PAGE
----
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The UNC Curriculum in Global Studies is pleased to announce an upcoming talk by Thanassis Cambanis, a UNC alumnus, former editor of The Daily Tar Heel, and writer who has covered the Arab world for more than a decade.
The Arab Uprisings Aren't Over – a talk by Thanassis Cambanis
Monday, October 21, 2013 / 5:30 p.m. / Nelson Mandela Auditorium, FedEx Global Education Center
Free parking available underneath the building
What remains of Tahrir Square? Is there anything left from the promising early days of the Arab uprisings, most powerfully symbolized by the pluralistic utopian community of Tahrir Square and the renaissance it ushered in? Ever since the Egyptian military deposed Egypt's first elected president in July, despair has washed over Egypt's political class and authoritarian rule has returned with a vengeance. The other most important Arab state in revolt, Syria, appears trapped between an abusive dictator and an extremist undemocratic opposition. Is there any hope for reform and for pluralistic, accountable politics? What can we expect from Egypt in the next phase -- and what can Egypt's journey so far teach us about the ferment, and likely prognosis, for the Arab revolts in the years to come?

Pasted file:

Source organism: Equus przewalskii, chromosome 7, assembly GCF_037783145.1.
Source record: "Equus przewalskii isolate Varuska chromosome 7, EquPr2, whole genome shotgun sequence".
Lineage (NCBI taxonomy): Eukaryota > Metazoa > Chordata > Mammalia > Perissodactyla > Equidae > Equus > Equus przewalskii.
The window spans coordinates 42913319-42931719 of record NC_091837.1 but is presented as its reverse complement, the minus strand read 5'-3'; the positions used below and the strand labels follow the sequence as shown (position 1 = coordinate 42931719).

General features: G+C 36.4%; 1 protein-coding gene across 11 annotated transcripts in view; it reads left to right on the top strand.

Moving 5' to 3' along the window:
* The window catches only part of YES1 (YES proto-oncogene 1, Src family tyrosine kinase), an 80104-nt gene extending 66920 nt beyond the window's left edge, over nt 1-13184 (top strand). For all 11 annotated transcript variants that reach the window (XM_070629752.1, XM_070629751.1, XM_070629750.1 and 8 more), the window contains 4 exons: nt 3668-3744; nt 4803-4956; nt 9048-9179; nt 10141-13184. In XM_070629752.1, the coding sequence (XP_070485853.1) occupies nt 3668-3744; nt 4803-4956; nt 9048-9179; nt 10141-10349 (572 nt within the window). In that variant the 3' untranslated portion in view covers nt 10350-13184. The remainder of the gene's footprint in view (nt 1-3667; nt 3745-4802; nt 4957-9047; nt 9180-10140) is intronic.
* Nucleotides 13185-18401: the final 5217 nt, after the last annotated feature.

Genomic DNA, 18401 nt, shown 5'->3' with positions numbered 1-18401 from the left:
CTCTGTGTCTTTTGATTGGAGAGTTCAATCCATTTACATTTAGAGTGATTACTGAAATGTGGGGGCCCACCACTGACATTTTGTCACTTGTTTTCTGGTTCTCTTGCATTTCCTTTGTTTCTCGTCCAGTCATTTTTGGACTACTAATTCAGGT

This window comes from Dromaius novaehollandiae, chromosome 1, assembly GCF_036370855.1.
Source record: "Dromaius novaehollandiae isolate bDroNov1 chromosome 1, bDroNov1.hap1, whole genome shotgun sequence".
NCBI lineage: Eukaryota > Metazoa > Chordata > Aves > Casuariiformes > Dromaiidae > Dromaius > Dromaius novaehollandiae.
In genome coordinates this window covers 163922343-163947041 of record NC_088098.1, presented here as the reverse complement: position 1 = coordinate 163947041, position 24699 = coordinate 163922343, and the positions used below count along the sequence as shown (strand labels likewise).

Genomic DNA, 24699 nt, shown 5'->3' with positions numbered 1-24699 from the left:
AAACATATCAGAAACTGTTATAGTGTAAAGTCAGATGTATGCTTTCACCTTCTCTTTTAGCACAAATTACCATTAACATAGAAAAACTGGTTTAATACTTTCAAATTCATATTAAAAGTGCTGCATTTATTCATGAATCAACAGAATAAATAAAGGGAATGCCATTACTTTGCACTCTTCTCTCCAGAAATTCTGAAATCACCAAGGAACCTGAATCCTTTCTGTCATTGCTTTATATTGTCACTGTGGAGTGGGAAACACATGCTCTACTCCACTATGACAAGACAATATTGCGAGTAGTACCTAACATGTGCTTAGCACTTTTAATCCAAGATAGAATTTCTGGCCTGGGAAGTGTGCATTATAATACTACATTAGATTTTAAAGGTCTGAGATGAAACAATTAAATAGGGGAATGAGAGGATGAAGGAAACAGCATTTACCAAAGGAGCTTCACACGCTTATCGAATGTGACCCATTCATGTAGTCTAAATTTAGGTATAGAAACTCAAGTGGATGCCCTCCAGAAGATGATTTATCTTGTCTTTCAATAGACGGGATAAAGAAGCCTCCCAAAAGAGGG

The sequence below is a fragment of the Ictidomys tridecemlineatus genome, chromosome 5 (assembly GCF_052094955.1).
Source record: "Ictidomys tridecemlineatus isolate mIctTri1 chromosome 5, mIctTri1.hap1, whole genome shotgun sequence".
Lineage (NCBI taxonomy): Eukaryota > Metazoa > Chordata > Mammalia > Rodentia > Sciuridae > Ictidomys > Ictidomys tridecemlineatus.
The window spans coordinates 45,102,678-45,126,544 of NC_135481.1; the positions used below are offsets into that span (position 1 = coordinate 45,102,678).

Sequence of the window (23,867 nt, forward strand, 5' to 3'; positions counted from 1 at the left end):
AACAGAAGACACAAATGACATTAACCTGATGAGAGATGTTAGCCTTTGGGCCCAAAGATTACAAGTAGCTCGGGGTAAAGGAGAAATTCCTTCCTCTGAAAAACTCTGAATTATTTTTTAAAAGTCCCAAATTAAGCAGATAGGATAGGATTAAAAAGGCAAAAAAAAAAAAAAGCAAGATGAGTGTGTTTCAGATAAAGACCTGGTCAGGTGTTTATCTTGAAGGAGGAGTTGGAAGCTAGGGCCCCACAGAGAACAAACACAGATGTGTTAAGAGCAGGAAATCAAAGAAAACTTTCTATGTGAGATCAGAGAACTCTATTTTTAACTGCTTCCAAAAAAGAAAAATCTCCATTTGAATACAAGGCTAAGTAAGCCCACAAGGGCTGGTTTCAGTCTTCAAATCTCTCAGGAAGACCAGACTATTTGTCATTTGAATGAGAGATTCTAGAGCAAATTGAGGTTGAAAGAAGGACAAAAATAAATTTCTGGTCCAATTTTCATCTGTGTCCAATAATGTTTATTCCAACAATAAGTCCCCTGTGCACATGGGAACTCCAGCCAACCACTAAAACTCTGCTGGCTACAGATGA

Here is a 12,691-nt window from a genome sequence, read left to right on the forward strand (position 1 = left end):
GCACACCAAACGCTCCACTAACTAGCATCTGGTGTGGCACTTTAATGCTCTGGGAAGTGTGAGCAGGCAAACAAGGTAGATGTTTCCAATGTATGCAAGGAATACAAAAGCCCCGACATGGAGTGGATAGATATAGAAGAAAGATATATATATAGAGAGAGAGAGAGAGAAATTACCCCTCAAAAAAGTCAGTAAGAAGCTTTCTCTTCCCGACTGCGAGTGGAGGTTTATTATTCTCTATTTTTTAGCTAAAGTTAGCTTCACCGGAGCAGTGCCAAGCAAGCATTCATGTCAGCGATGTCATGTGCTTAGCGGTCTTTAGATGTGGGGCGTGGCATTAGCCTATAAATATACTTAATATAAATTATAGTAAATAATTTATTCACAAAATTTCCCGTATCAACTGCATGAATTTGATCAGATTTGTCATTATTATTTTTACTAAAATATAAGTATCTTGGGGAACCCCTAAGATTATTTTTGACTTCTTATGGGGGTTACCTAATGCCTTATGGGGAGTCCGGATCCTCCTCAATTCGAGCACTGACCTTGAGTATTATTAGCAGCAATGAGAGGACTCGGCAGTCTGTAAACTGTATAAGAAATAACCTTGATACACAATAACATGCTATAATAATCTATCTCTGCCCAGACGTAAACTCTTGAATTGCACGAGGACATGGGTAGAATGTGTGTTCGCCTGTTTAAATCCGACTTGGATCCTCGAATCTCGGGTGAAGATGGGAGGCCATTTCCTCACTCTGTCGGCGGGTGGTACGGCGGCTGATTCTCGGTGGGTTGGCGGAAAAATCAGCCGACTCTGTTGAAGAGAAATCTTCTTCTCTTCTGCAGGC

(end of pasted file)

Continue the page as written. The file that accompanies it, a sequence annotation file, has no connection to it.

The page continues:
Thanassis Cambanis is a UNC alumnus, former editor of The Daily Tar Heel, and writer who has covered the Arab world for more than a decade. He is currently completing a book on Egypt after Mubarak. His previous book, A Privilege to Die, chronicles the rise and evolution of Lebanon's Hezbollah. He served as Baghdad and Middle East bureau chief for The Boston Globe, where he now writes The Internationalist column. He is a regular contributor to The New York Times, The Atlantic, Foreign Affairs, Foreign Policy, and other publications. He is a fellow at The Century Foundation, and is currently based in Beirut.
This talk was held on Monday, October 21, 2013 in front of approximately 130 members of the Chapel Hill community. For more about Thanassi's visit, see: http://www.dailytarheel.com/article/2013/10/cambanis-sheds-light-on-uprisings-in-the-middle-east
You can find the audio file here: https://itunes.apple.com/us/itunes-u/journalist-thanassis-cambanis/id748633918?mt=10
Layla Quran is a Global Studies major who has researched how U.S. military involvement in Iraq has influenced sectarian walls, both physically and psychologically, between the people of Iraq. Her project, "Voices of Iraq," arises out of her investigation into this issue. Quran's research was developed in conjunction with Duke University's BorderWork(s) Lab, which attempts to analyze the physical and psychological consequences of barriers in the modern world. The most rewarding aspect of her research was the opportunity she had to interview Iraqis who had lived through the Saddam Hussein regime and the subsequent U.S. invasion. She includes some of these in her comprehensive website that details her work.
The carousel banner photo "Sulaymaniyah City Limits" is copyright (c) 2012 tj.blackwell and made available under Attribution-Noncommercial-Share Alike 2.0 license.